Thesis

Competition through predation ability of juvenile apex predator species-sacramento pikeminnow (Ptychocheilus grandis) and largemouth bass (Micropterus salmoides)

Conservation of native fishes in California waterways is of high concern due to
 increasing numbers of native species gaining threatened or endangered status. Research
 geared towards the conservation of native species takes on both an environmental and
 biological approach. Environmental research focuses on the conservation of species via
 environmental change, yet fails to consider biological interactions of species within the
 environment. Biological approaches include the interactions of intraspecific and
 interspecific competition. Interactions of intraspecific and interspecific competition have
 historically been researched in a variety of species. Although previous research of
 intraspecific and interspecific competition proves necessary in understanding
 relationships in an ecosystem, such research can be limited by observing species in the
 adult stage. Juvenile predation studies are important to consider when implementing
 plans, policies, and practices for conservation. These studies allow insight into how a
 species at the juvenile stage can acquire fitness in the environment by way of predation.
 Highly effective predation ability of one species can influence the existence of a less
 effective predator as both mature into breeding adults.
 Sacramento Pikeminnow (Ptychocheilus grandis) is a species of fish native to
 California and competes for habitat with Largemouth Bass (Micropterus salmoides).
 Largemouth Bass is a species of popular warm water sports fish, introduced to California
 in the late 1800s. The species is listed as a keystone species and is responsible for biotic
 and abiotic changes to the ecosystem.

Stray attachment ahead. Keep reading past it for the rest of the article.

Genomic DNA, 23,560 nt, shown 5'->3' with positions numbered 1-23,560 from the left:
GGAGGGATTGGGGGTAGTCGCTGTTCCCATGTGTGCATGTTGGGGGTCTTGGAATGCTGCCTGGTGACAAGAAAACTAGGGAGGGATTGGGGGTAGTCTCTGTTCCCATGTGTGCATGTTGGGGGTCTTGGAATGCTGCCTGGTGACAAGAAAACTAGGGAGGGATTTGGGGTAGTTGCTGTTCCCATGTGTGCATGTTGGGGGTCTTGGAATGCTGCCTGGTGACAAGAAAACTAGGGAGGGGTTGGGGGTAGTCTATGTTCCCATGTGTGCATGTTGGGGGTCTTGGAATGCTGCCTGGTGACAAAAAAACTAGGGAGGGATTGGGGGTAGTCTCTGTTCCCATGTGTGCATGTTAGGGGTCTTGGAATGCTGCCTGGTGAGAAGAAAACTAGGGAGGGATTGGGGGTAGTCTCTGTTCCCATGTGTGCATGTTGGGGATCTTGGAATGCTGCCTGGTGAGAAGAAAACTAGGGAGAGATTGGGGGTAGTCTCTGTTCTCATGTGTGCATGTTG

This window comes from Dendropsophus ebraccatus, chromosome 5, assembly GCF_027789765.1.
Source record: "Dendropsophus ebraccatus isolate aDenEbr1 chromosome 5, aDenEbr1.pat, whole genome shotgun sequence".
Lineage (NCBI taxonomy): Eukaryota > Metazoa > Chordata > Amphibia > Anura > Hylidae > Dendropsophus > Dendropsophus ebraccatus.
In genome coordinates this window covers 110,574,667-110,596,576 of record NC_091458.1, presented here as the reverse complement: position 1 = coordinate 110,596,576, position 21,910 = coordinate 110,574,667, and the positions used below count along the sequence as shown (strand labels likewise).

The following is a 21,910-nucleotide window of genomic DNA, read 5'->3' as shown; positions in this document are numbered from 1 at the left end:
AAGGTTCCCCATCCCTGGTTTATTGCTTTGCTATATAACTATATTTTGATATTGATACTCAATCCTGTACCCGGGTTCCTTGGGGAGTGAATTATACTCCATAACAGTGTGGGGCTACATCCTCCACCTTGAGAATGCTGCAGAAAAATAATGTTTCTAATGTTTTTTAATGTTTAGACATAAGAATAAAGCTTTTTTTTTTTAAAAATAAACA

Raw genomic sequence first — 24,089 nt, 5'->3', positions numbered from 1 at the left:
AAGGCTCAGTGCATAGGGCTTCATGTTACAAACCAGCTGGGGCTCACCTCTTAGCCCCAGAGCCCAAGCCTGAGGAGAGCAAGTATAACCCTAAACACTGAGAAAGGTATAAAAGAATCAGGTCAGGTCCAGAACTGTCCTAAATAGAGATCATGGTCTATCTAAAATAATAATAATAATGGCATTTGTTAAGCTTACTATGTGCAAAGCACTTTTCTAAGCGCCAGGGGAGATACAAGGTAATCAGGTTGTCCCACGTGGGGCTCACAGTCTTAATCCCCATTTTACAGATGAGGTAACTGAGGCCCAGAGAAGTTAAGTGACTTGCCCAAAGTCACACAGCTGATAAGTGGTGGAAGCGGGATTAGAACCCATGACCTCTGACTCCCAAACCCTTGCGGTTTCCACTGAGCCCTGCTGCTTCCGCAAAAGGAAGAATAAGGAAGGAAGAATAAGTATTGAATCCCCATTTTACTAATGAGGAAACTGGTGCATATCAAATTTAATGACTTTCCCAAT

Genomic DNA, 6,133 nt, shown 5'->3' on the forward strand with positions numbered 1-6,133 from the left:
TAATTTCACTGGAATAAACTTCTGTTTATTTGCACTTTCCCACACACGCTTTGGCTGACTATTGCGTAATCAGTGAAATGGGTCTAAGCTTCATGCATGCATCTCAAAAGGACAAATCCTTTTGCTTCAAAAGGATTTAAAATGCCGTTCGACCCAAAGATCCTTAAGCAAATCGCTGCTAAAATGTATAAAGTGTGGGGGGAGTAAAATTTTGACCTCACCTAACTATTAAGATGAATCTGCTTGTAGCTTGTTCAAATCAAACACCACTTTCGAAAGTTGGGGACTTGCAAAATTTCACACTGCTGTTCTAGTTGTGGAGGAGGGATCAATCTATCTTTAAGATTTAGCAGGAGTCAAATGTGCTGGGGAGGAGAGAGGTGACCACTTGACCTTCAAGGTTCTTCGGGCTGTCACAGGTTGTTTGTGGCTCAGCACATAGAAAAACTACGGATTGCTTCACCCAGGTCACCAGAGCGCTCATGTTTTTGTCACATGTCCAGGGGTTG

The objective of this study was to determine if apex predator establishment can be
 ascribed to species-specific predation ability of fishes at the juvenile stage. To
 accomplish this objective, data on exploitation competition by way of intraspecific and
 interspecific predation ability of the two juvenile apex predators were recorded over a
 course of five weeks by using growth and handling time of prey as indicators of predation
 ability. For the purpose of the research, juvenile fishes were defined as those measuring
 50-100 mm total length. Samples of fishes were collected along stretches of lower Putah
 Creek in Yolo County, California during the cool months of early spring 2016.
 Data on predatory capability at the juvenile stage were statistically analyzed using
 both a three-way and two-way Analysis of Variance (ANOVA) to determine if predator
 success can be ascribed to species-specific predation ability. Results of the three-way
 ANOVA used to analyze growth via changes in standard length (mm), total length (mm)
 and mass (g) of fishes proved statistically insignificant. Results of the two-way ANOVA
 used to analyze handling time of prey illustrated statistical significance. Statistical
 significance of handling time indicates that predator success can, in part, be ascribed to
 species-specific predation ability.